March 3rd, 2016 8:51 AM by Cat Moe
Rampant volatility in the U.S.
stock market is showing up in the high-end housing market. But as with
all things real estate, the impact depends entirely on location.
started with a severe stock swoon, and that had an outsized impact on
homebuyers with a higher net worth. Historically, high-end housing
suffers most in a market downturn.
"As you go up the income
quintile, into the top 10 percent, 5 percent, 1 percent by income, their
stock exposure increases," said Sam Khater, chief economist at
CoreLogic. "For the typical family, the bulk of their equity is tied up
in home equity not stock equity. It's the reverse for high income."
Source: Sam Khater/CoreLogic
compared the share of million-dollar home sales to the S&P 500 and
found a distinct correlation. While the share of $1 million or more
homes is very small, just 1.2 percent of all home sales historically, it
can move dramatically depending on stock market gains or losses. From
the worst of the financial crisis in 2008 to the peak of the equity
markets in May 2015, the share of million dollar and more home sales
nearly doubled, according to Khater.
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its peak in May 2015, the S&P index declined 10 percent as of
mid-February. This decline in the S&P index was matched by a 30
basis point or 15 percent decline in the $1 million or more share,"
The correlation, however, is far more acute in certain locations.
New York City and San Francisco, where the local economies are tied
most to financial markets, sales of high-end homes have weakened, and
supply is rising. That jump in inventory will likely affect prices down
the road, as supply outstrips demand. Nationally there was a 9.3-month
supply of homes listed at $1 million or above in December 2014, but that
increased to 13 months by December 2015, according to CoreLogic.
"With more than a year's supply of inventory, prices, for the most part, won't be increasing," Khater said.
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Washington, D.C., however, the stock effect is far more muted.
Government, and the high-priced lawyers and lobbyists that surround it,
are a steady denominator.
is higher, even though the stock market has gotten in the way and the
snowstorm has gotten in the way, but demand is there, people are feeling
very good about the economy," said Nancy Taylor Bubes, a 30-year
veteran of high-end D.C. real estate and currently an agent with
Washington Fine Properties.
She was standing in a $5.75 million
listing that received a solid offer in just 10 days. Taylor Bubes, who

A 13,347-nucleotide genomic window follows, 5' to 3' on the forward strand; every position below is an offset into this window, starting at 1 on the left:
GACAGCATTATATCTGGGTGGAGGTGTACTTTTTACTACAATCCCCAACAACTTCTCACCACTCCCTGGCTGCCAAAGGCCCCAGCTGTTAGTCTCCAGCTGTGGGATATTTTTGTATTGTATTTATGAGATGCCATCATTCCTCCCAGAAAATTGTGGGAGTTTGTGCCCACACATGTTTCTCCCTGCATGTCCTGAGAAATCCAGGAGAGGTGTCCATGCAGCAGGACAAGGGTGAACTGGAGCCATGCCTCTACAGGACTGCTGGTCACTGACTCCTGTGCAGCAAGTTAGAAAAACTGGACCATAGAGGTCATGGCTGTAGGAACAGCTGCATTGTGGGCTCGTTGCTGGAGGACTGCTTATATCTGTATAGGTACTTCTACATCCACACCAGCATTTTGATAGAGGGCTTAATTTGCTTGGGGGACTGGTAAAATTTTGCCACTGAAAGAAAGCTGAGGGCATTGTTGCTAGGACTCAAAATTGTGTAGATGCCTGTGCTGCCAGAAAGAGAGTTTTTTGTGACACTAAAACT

specializes in the area's high-end neighborhoods, says she has sold six
million-dollar-plus listings year to date, three times what she did last
year. Her buyers, mostly domestic and local, are not swayed by Wall
"I actually think the stock market is good for my
business. I think people are going to really think about divesting a
little bit and putting it into something they would really enjoy,"
Taylor Bubes said.
In southwest Florida, however, where real
estate is primarily driven by wealthy retirees from the Northeast and
Midwest, the story is very different. Sales have slowed dramatically.
stock market volatility has definitely impacted the luxury homebuyer in
Florida, particularly in Naples and Sarasota," said Kristine Smale, a
senior consultant with John Burns Real Estate Consulting who is based in
Florida. "Seasonal traffic is still strong, but would-be buyers are
slow to commit this year due to the significant hits to their
portfolios. Builders are disappointed, and some are increasing
incentives to generate sales,"
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direction of the luxury real estate market now depends entirely on both
the trajectory of the stock market and on inventory levels. Supply of
less-expensive homes is extremely tight, and homebuilders are leery of
building to that market, as it is harder to meet margins at lower price
points. Early last year, before the stock market began its fall, the CEO
of Pulte Group, Richard Dugas, said the company would focus more on
high-end product, because that is where the demand is.
stock market settles, the spring housing market could see a resurgence
on the high end. If not, supply will surely increase, and prices will